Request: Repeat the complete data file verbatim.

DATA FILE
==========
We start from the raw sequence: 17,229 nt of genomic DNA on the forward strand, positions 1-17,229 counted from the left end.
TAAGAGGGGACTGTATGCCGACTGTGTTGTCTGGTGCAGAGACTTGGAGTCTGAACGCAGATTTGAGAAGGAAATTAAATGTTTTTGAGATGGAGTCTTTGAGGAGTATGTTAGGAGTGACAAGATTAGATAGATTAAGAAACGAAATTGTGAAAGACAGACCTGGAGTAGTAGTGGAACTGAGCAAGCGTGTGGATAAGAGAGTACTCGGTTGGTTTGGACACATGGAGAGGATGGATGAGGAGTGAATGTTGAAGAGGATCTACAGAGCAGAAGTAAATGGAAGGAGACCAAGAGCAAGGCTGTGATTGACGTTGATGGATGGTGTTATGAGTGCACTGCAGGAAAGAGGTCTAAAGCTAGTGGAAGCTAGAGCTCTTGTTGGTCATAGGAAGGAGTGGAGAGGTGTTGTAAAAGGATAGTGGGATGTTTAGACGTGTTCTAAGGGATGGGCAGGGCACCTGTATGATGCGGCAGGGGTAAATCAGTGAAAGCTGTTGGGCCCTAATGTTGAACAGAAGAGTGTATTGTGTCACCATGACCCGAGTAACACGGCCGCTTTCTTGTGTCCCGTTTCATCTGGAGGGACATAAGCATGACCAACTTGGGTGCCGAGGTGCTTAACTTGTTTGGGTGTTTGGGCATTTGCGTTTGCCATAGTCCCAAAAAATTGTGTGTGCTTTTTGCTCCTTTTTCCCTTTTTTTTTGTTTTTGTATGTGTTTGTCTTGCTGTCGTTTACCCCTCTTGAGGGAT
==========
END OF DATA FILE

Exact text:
We start from the raw sequence: 17,229 nt of genomic DNA on the forward strand, positions 1-17,229 counted from the left end.
TAAGAGGGGACTGTATGCCGACTGTGTTGTCTGGTGCAGAGACTTGGAGTCTGAACGCAGATTTGAGAAGGAAATTAAATGTTTTTGAGATGGAGTCTTTGAGGAGTATGTTAGGAGTGACAAGATTAGATAGATTAAGAAACGAAATTGTGAAAGACAGACCTGGAGTAGTAGTGGAACTGAGCAAGCGTGTGGATAAGAGAGTACTCGGTTGGTTTGGACACATGGAGAGGATGGATGAGGAGTGAATGTTGAAGAGGATCTACAGAGCAGAAGTAAATGGAAGGAGACCAAGAGCAAGGCTGTGATTGACGTTGATGGATGGTGTTATGAGTGCACTGCAGGAAAGAGGTCTAAAGCTAGTGGAAGCTAGAGCTCTTGTTGGTCATAGGAAGGAGTGGAGAGGTGTTGTAAAAGGATAGTGGGATGTTTAGACGTGTTCTAAGGGATGGGCAGGGCACCTGTATGATGCGGCAGGGGTAAATCAGTGAAAGCTGTTGGGCCCTAATGTTGAACAGAAGAGTGTATTGTGTCACCATGACCCGAGTAACACGGCCGCTTTCTTGTGTCCCGTTTCATCTGGAGGGACATAAGCATGACCAACTTGGGTGCCGAGGTGCTTAACTTGTTTGGGTGTTTGGGCATTTGCGTTTGCCATAGTCCCAAAAAATTGTGTGTGCTTTTTGCTCCTTTTTCCCTTTTTTTTTGTTTTTGTATGTGTTTGTCTTGCTGTCGTTTACCCCTCTTGAGGGAT